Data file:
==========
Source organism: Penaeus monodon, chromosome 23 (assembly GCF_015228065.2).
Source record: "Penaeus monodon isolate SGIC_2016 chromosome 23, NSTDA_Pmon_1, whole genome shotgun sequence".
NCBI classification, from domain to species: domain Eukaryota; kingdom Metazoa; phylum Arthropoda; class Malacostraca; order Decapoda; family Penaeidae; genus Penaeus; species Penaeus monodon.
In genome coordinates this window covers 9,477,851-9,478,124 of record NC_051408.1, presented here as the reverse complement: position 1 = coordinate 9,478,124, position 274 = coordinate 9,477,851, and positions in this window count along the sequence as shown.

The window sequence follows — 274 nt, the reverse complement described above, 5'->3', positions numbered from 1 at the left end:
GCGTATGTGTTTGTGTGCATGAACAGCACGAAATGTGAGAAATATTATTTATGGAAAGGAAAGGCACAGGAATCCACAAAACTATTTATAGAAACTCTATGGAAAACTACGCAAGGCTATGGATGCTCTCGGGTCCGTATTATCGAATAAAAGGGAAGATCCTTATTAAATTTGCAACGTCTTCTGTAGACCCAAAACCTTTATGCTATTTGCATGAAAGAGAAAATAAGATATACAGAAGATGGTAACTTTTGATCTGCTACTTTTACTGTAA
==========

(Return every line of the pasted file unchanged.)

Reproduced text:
Source organism: Penaeus monodon, chromosome 23 (assembly GCF_015228065.2).
Source record: "Penaeus monodon isolate SGIC_2016 chromosome 23, NSTDA_Pmon_1, whole genome shotgun sequence".
NCBI classification, from domain to species: domain Eukaryota; kingdom Metazoa; phylum Arthropoda; class Malacostraca; order Decapoda; family Penaeidae; genus Penaeus; species Penaeus monodon.
In genome coordinates this window covers 9,477,851-9,478,124 of record NC_051408.1, presented here as the reverse complement: position 1 = coordinate 9,478,124, position 274 = coordinate 9,477,851, and positions in this window count along the sequence as shown.

The window sequence follows — 274 nt, the reverse complement described above, 5'->3', positions numbered from 1 at the left end:
GCGTATGTGTTTGTGTGCATGAACAGCACGAAATGTGAGAAATATTATTTATGGAAAGGAAAGGCACAGGAATCCACAAAACTATTTATAGAAACTCTATGGAAAACTACGCAAGGCTATGGATGCTCTCGGGTCCGTATTATCGAATAAAAGGGAAGATCCTTATTAAATTTGCAACGTCTTCTGTAGACCCAAAACCTTTATGCTATTTGCATGAAAGAGAAAATAAGATATACAGAAGATGGTAACTTTTGATCTGCTACTTTTACTGTAA